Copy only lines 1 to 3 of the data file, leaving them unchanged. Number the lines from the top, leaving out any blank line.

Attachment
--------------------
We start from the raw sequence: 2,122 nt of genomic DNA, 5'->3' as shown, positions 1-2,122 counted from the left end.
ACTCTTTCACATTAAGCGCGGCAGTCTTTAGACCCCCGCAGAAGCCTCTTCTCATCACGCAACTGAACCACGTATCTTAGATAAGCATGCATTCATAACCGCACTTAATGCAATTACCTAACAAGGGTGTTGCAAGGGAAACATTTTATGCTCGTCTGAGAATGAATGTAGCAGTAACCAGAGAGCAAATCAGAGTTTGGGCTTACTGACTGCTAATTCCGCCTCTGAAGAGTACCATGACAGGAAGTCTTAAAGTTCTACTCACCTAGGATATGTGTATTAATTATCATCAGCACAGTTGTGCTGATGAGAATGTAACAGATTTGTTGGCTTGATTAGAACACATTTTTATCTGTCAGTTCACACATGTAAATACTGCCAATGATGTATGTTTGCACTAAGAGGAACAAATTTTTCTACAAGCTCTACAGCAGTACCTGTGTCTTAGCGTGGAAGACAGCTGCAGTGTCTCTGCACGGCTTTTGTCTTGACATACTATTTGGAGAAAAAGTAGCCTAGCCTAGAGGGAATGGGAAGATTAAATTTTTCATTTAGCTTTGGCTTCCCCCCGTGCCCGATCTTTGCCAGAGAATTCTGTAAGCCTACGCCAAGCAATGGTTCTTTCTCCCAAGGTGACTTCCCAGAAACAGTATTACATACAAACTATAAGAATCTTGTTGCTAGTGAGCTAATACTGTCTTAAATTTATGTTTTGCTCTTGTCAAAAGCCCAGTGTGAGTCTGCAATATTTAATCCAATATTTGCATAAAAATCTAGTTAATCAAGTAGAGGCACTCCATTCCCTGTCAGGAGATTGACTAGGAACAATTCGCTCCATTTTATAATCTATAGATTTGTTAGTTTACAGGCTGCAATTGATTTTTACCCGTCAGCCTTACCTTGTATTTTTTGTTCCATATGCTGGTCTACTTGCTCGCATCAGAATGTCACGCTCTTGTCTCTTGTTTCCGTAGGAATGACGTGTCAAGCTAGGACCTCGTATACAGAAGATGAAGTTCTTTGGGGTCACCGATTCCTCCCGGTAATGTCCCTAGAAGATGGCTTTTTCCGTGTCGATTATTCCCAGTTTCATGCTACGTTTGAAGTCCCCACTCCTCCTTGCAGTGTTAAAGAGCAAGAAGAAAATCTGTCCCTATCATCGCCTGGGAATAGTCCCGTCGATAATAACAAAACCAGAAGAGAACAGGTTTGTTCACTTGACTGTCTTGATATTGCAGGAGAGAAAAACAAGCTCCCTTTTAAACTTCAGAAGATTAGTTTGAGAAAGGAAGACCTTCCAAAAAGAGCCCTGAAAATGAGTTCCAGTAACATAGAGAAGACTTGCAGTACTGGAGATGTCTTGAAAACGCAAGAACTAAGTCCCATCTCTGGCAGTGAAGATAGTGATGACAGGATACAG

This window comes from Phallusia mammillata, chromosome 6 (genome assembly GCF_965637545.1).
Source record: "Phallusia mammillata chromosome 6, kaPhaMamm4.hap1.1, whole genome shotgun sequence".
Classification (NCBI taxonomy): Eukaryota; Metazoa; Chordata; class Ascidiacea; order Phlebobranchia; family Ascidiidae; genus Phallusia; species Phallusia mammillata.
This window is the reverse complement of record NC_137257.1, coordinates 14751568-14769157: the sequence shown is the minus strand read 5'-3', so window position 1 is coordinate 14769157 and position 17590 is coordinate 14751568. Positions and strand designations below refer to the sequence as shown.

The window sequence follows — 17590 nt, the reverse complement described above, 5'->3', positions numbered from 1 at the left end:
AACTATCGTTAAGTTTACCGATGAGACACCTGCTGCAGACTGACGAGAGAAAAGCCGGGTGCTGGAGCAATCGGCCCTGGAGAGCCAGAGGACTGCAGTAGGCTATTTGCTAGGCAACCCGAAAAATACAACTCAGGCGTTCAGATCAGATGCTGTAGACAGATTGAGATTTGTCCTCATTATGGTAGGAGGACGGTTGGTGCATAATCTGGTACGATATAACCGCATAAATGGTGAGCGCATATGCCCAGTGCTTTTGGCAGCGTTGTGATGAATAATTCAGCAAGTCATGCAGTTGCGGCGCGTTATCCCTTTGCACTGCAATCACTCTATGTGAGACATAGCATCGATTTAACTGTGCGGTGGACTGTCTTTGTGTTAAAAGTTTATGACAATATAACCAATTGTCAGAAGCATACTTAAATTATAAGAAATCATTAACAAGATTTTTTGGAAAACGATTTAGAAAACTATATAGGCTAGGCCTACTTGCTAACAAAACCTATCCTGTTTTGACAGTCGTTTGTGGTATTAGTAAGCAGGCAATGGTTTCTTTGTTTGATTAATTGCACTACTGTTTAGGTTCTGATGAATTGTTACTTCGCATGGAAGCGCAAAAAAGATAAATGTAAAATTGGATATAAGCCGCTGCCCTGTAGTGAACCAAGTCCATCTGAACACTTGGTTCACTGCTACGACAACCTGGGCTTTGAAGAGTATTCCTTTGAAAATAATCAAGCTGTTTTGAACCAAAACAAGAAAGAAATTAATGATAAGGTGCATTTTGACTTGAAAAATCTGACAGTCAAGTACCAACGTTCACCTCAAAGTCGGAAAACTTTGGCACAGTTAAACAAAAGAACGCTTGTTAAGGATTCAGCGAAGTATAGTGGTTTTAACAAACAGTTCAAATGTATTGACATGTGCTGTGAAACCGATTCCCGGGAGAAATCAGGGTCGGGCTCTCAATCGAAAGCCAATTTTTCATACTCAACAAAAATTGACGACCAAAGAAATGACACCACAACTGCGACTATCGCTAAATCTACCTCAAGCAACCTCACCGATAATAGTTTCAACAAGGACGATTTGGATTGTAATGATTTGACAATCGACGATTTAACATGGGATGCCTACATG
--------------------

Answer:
We start from the raw sequence: 2,122 nt of genomic DNA, 5'->3' as shown, positions 1-2,122 counted from the left end.
ACTCTTTCACATTAAGCGCGGCAGTCTTTAGACCCCCGCAGAAGCCTCTTCTCATCACGCAACTGAACCACGTATCTTAGATAAGCATGCATTCATAACCGCACTTAATGCAATTACCTAACAAGGGTGTTGCAAGGGAAACATTTTATGCTCGTCTGAGAATGAATGTAGCAGTAACCAGAGAGCAAATCAGAGTTTGGGCTTACTGACTGCTAATTCCGCCTCTGAAGAGTACCATGACAGGAAGTCTTAAAGTTCTACTCACCTAGGATATGTGTATTAATTATCATCAGCACAGTTGTGCTGATGAGAATGTAACAGATTTGTTGGCTTGATTAGAACACATTTTTATCTGTCAGTTCACACATGTAAATACTGCCAATGATGTATGTTTGCACTAAGAGGAACAAATTTTTCTACAAGCTCTACAGCAGTACCTGTGTCTTAGCGTGGAAGACAGCTGCAGTGTCTCTGCACGGCTTTTGTCTTGACATACTATTTGGAGAAAAAGTAGCCTAGCCTAGAGGGAATGGGAAGATTAAATTTTTCATTTAGCTTTGGCTTCCCCCCGTGCCCGATCTTTGCCAGAGAATTCTGTAAGCCTACGCCAAGCAATGGTTCTTTCTCCCAAGGTGACTTCCCAGAAACAGTATTACATACAAACTATAAGAATCTTGTTGCTAGTGAGCTAATACTGTCTTAAATTTATGTTTTGCTCTTGTCAAAAGCCCAGTGTGAGTCTGCAATATTTAATCCAATATTTGCATAAAAATCTAGTTAATCAAGTAGAGGCACTCCATTCCCTGTCAGGAGATTGACTAGGAACAATTCGCTCCATTTTATAATCTATAGATTTGTTAGTTTACAGGCTGCAATTGATTTTTACCCGTCAGCCTTACCTTGTATTTTTTGTTCCATATGCTGGTCTACTTGCTCGCATCAGAATGTCACGCTCTTGTCTCTTGTTTCCGTAGGAATGACGTGTCAAGCTAGGACCTCGTATACAGAAGATGAAGTTCTTTGGGGTCACCGATTCCTCCCGGTAATGTCCCTAGAAGATGGCTTTTTCCGTGTCGATTATTCCCAGTTTCATGCTACGTTTGAAGTCCCCACTCCTCCTTGCAGTGTTAAAGAGCAAGAAGAAAATCTGTCCCTATCATCGCCTGGGAATAGTCCCGTCGATAATAACAAAACCAGAAGAGAACAGGTTTGTTCACTTGACTGTCTTGATATTGCAGGAGAGAAAAACAAGCTCCCTTTTAAACTTCAGAAGATTAGTTTGAGAAAGGAAGACCTTCCAAAAAGAGCCCTGAAAATGAGTTCCAGTAACATAGAGAAGACTTGCAGTACTGGAGATGTCTTGAAAACGCAAGAACTAAGTCCCATCTCTGGCAGTGAAGATAGTGATGACAGGATACAG

This window comes from Phallusia mammillata, chromosome 6 (genome assembly GCF_965637545.1).